Some ex-directors of the main social networks have raised their voices because, they say, "they are programming the behaviour of people, driven by dopamine", which causes the feeling of happiness in our brain.

TOPIC OF THE MONTH

1 March 2019

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How many hours do you spend a day on the Internet? And on social networks? How much time can you spend without checking your mobile? How many phone calls do you make per week? And WhatsApp messages? Surely, the answer is more daily hours than you imagine and you have not made any calls in the last week. But, this behaviour may not be entirely voluntary and conscious. We'll explain why.

As reported by the former Facebook CEO, Chamath Palihapitiya, who worked from 2007 to 2011 in the company, including as vice president of user growth, "the big technology companies, such as Facebook or YouTube, modify their algorithms so that users increase their time using their product. This can cause addictions and dangers which come from the massive and excessive use of social platforms."

Palihapitiya's criticism, made at the Stanford Graduate School of Business in November 2018, doesn't point only to Facebook, but to the entire 'Silicon Valley ecosystem' which affects other digital services. According to the complaint, "these short-term feedback cycles, driven by the dopamine we have created, are destroying the functioning of society. Without civil discourse, with misinformation. It’s a global issue. It is eroding the fundamental foundations of how people behave towards each other and each other, "simplifying their interaction to 'heart, like or thumbs up' 'emojis'. Palihapitiya recommends taking a digital "break", warning that "people's behaviours are being programmed without them realising it".

Conscientious objectors from networks

Palihapitiya's warnings are not the only ones and they are added to those of other top executives of the social network, such as those of Sean Parker, one of its first managers, who acknowledges having become a 'conscientious objector' from social networks. Parker states that "Facebook and other social networks exploit a vulnerability in human psychology by creating a feedback loop of social validation."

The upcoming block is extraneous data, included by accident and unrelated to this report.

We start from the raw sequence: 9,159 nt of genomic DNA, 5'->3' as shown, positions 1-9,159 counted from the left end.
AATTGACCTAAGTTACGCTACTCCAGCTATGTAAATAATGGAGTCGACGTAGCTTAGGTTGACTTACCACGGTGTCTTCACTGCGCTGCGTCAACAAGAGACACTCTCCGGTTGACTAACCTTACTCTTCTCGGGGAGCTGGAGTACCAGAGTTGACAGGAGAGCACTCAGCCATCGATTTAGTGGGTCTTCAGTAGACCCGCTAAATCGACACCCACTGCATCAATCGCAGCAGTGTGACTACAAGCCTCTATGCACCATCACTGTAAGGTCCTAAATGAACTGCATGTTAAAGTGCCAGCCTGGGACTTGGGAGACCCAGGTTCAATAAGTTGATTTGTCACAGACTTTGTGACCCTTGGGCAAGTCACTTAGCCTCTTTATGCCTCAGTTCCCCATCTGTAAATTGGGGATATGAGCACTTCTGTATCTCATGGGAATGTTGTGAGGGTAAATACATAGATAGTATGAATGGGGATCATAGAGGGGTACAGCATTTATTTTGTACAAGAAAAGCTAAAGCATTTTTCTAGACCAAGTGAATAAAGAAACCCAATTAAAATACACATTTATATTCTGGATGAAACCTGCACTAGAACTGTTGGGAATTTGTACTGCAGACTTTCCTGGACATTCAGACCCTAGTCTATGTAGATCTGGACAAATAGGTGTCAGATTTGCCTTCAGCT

Also, the ex-product manager of the company, Antonio García-Martínez, says that "Facebook lies about its ability to influence people based on the data it collects on them."

 Truth About Tech

Little by little, initiatives promoted by former employees of Silicon Valley companies are emerging against the intrusion of technology and social networks, especially to protect the rights of children and adolescents in the United States. Their objective is "to inform about the social repercussions of the constant connectivity to which we are subject". 'Truth About Tech' is one of them.

According to this initiative in the United States, technology has negative effects at the individual, social and political levels. 27% of adults consider themselves addicted; 48% see the need to respond immediately to messages or alerts from their social networks. The figures among adolescents are 50% and 72%, respectively. In addition, around 75% of parents say they argue with their children about the use of mobile phones.

What is and how does dopamine work?

Dopamine is one of the most well-known neurotransmitters in our nervous system. Activate the pleasure and reward circuits of the brain, in addition to the feeling of calm and relaxation. According to a study by the University of Connecticut, published in the journal Neuron, when we perform actions which our body values as beneficial, dopamine is released.

Digital Detox: what we can do

1. First, detect our digital 'hook level'. iOs already does it in series, and for Android there are Apps which make us a diagnosis to set limits. Checky, Qualitytime, Forest or Pause are some of them.
2.Once you know the number of hours, we can carry out 'digital detox therapy', starting by using only our phone for what really benefits us (the cost-benefit), for example, the browser.

3.To stop this being a 'habit', you must use obstacles, such as moving the device away from you so that it is not easy for you to pick it up or remove sound notifications.

4.Finally, with a lot of self-control and willpower, determine a time of use per day and be strict and comply with it.

Nomophobia is an anxiety or uncontrollable fear of being away from your mobile phone. In Spain we spend 5 hours per day on average using or browsing with our mobile phone.